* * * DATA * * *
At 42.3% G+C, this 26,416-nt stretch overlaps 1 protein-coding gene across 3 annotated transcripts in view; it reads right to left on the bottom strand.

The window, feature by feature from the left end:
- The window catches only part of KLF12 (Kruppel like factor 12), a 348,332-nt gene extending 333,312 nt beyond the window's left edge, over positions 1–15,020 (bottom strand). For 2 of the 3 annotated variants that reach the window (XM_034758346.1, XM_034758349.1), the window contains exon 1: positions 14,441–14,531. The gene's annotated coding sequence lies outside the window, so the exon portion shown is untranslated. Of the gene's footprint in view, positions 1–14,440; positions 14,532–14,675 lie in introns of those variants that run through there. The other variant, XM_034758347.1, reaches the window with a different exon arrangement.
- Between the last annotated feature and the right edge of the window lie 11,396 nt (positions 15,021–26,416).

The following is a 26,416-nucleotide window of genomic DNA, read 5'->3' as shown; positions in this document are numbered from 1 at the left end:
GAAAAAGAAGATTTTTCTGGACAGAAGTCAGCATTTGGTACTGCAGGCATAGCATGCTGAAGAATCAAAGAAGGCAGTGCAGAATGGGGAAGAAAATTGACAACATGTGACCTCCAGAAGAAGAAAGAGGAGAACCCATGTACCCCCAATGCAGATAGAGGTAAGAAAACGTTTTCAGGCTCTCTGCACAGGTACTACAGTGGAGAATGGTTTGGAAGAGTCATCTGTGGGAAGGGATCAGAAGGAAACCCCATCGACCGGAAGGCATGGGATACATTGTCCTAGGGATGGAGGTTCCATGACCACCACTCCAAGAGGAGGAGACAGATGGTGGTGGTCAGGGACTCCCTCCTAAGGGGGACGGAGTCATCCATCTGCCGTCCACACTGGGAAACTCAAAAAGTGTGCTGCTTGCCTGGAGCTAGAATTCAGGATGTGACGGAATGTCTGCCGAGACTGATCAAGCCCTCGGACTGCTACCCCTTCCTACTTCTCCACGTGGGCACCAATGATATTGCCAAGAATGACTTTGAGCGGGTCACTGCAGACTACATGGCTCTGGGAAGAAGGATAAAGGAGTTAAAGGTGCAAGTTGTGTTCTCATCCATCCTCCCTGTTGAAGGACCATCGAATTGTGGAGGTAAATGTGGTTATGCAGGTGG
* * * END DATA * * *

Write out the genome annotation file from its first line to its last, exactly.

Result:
At 42.3% G+C, this 26,416-nt stretch overlaps 1 protein-coding gene across 3 annotated transcripts in view; it reads right to left on the bottom strand.

The window, feature by feature from the left end:
- The window catches only part of KLF12 (Kruppel like factor 12), a 348,332-nt gene extending 333,312 nt beyond the window's left edge, over positions 1–15,020 (bottom strand). For 2 of the 3 annotated variants that reach the window (XM_034758346.1, XM_034758349.1), the window contains exon 1: positions 14,441–14,531. The gene's annotated coding sequence lies outside the window, so the exon portion shown is untranslated. Of the gene's footprint in view, positions 1–14,440; positions 14,532–14,675 lie in introns of those variants that run through there. The other variant, XM_034758347.1, reaches the window with a different exon arrangement.
- Between the last annotated feature and the right edge of the window lie 11,396 nt (positions 15,021–26,416).

The following is a 26,416-nucleotide window of genomic DNA, read 5'->3' as shown; positions in this document are numbered from 1 at the left end:
GAAAAAGAAGATTTTTCTGGACAGAAGTCAGCATTTGGTACTGCAGGCATAGCATGCTGAAGAATCAAAGAAGGCAGTGCAGAATGGGGAAGAAAATTGACAACATGTGACCTCCAGAAGAAGAAAGAGGAGAACCCATGTACCCCCAATGCAGATAGAGGTAAGAAAACGTTTTCAGGCTCTCTGCACAGGTACTACAGTGGAGAATGGTTTGGAAGAGTCATCTGTGGGAAGGGATCAGAAGGAAACCCCATCGACCGGAAGGCATGGGATACATTGTCCTAGGGATGGAGGTTCCATGACCACCACTCCAAGAGGAGGAGACAGATGGTGGTGGTCAGGGACTCCCTCCTAAGGGGGACGGAGTCATCCATCTGCCGTCCACACTGGGAAACTCAAAAAGTGTGCTGCTTGCCTGGAGCTAGAATTCAGGATGTGACGGAATGTCTGCCGAGACTGATCAAGCCCTCGGACTGCTACCCCTTCCTACTTCTCCACGTGGGCACCAATGATATTGCCAAGAATGACTTTGAGCGGGTCACTGCAGACTACATGGCTCTGGGAAGAAGGATAAAGGAGTTAAAGGTGCAAGTTGTGTTCTCATCCATCCTCCCTGTTGAAGGACCATCGAATTGTGGAGGTAAATGTGGTTATGCAGGTGG